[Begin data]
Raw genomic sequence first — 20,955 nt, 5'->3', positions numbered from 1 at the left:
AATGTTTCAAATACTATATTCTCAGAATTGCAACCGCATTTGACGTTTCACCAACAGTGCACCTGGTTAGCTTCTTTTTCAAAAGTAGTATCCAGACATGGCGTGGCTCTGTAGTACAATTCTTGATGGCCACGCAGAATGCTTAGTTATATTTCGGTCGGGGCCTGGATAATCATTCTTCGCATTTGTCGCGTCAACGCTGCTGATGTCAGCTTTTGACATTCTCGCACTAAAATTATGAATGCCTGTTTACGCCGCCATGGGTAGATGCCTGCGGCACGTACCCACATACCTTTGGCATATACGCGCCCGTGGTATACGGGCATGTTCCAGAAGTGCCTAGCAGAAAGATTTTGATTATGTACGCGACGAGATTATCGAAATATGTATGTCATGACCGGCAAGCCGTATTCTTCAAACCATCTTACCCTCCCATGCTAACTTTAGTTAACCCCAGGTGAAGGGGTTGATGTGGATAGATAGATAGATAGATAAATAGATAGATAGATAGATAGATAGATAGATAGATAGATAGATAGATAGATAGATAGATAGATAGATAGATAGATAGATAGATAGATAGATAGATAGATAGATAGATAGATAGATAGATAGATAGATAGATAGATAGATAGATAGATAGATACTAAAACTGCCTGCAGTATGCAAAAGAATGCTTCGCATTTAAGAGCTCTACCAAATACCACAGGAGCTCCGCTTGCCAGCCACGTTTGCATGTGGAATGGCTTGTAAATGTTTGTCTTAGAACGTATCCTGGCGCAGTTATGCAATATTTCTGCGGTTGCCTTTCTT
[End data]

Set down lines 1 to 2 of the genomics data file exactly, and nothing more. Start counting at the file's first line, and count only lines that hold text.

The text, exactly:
Raw genomic sequence first — 20,955 nt, 5'->3', positions numbered from 1 at the left:
AATGTTTCAAATACTATATTCTCAGAATTGCAACCGCATTTGACGTTTCACCAACAGTGCACCTGGTTAGCTTCTTTTTCAAAAGTAGTATCCAGACATGGCGTGGCTCTGTAGTACAATTCTTGATGGCCACGCAGAATGCTTAGTTATATTTCGGTCGGGGCCTGGATAATCATTCTTCGCATTTGTCGCGTCAACGCTGCTGATGTCAGCTTTTGACATTCTCGCACTAAAATTATGAATGCCTGTTTACGCCGCCATGGGTAGATGCCTGCGGCACGTACCCACATACCTTTGGCATATACGCGCCCGTGGTATACGGGCATGTTCCAGAAGTGCCTAGCAGAAAGATTTTGATTATGTACGCGACGAGATTATCGAAATATGTATGTCATGACCGGCAAGCCGTATTCTTCAAACCATCTTACCCTCCCATGCTAACTTTAGTTAACCCCAGGTGAAGGGGTTGATGTGGATAGATAGATAGATAGATAAATAGATAGATAGATAGATAGATAGATAGATAGATAGATAGATAGATAGATAGATAGATAGATAGATAGATAGATAGATAGATAGATAGATAGATAGATAGATAGATAGATAGATAGATAGATAGATAGATAGATAGATAGATAGATAGATACTAAAACTGCCTGCAGTATGCAAAAGAATGCTTCGCATTTAAGAGCTCTACCAAATACCACAGGAGCTCCGCTTGCCAGCCACGTTTGCATGTGGAATGGCTTGTAAATGTTTGTCTTAGAACGTATCCTGGCGCAGTTATGCAATATTTCTGCGGTTGCCTTTCTT